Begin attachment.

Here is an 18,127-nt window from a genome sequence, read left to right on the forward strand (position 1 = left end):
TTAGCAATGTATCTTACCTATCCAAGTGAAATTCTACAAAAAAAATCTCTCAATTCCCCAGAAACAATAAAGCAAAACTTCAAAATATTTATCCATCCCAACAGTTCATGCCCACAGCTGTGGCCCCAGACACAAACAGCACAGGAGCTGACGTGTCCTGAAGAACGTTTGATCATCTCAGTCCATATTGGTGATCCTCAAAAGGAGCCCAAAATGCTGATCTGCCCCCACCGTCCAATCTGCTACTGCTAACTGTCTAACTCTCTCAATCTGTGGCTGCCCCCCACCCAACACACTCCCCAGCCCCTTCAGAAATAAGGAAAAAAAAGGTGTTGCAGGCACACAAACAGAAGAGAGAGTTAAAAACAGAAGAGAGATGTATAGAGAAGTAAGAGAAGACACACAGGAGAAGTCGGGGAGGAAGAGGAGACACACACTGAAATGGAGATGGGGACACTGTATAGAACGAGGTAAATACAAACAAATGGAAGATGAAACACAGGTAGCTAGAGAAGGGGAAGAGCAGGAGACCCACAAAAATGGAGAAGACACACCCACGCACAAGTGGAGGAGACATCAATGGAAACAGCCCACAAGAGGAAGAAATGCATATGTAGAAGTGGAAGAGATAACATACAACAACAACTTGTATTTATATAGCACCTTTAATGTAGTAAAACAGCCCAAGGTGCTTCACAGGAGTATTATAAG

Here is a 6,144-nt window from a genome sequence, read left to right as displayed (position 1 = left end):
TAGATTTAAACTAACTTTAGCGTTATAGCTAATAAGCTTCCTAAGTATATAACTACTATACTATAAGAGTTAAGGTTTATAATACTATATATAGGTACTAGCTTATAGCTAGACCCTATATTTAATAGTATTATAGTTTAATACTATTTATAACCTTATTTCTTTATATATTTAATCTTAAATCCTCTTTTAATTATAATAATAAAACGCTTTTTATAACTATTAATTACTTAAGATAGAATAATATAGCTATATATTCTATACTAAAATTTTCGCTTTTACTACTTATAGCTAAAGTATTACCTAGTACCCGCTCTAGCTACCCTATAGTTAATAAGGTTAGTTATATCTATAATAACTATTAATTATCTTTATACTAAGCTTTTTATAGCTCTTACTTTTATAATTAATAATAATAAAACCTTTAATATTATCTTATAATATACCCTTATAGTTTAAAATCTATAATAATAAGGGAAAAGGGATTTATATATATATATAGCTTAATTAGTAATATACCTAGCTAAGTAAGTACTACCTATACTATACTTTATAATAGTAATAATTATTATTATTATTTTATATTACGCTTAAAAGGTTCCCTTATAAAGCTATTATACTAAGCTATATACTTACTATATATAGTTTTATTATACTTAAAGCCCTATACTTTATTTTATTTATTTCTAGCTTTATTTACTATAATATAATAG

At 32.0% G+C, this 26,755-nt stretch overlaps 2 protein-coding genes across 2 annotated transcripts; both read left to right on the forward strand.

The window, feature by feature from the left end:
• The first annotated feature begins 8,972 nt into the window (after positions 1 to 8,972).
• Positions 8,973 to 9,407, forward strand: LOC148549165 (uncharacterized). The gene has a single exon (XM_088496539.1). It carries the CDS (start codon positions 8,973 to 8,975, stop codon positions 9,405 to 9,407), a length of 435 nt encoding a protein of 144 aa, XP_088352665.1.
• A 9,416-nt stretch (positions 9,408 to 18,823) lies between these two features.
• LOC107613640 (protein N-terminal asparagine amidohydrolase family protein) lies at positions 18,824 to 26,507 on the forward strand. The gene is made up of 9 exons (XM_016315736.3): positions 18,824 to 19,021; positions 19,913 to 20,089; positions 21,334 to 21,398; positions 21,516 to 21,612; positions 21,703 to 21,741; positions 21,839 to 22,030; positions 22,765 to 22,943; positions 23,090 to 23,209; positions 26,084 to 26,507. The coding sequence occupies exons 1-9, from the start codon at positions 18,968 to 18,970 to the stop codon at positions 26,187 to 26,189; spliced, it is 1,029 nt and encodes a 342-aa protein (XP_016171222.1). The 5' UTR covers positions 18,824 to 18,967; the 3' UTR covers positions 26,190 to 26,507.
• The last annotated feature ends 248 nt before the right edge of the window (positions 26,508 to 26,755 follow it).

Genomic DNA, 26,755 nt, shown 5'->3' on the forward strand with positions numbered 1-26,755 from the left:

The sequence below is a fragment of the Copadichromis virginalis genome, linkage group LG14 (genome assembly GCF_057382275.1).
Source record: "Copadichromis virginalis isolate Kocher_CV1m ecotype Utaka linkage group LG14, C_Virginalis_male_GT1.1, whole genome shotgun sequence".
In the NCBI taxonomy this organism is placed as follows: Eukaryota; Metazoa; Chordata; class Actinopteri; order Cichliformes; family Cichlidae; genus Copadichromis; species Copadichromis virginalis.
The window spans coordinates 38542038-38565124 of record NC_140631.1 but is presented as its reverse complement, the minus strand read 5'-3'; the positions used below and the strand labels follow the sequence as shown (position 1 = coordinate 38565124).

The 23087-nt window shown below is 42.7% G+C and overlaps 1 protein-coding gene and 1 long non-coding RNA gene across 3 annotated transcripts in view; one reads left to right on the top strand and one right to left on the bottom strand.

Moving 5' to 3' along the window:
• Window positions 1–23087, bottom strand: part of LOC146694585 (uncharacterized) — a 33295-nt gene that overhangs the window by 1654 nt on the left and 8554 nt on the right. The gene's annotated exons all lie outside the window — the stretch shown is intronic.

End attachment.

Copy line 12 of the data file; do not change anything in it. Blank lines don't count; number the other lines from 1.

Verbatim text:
Genomic DNA, 26,755 nt, shown 5'->3' on the forward strand with positions numbered 1-26,755 from the left: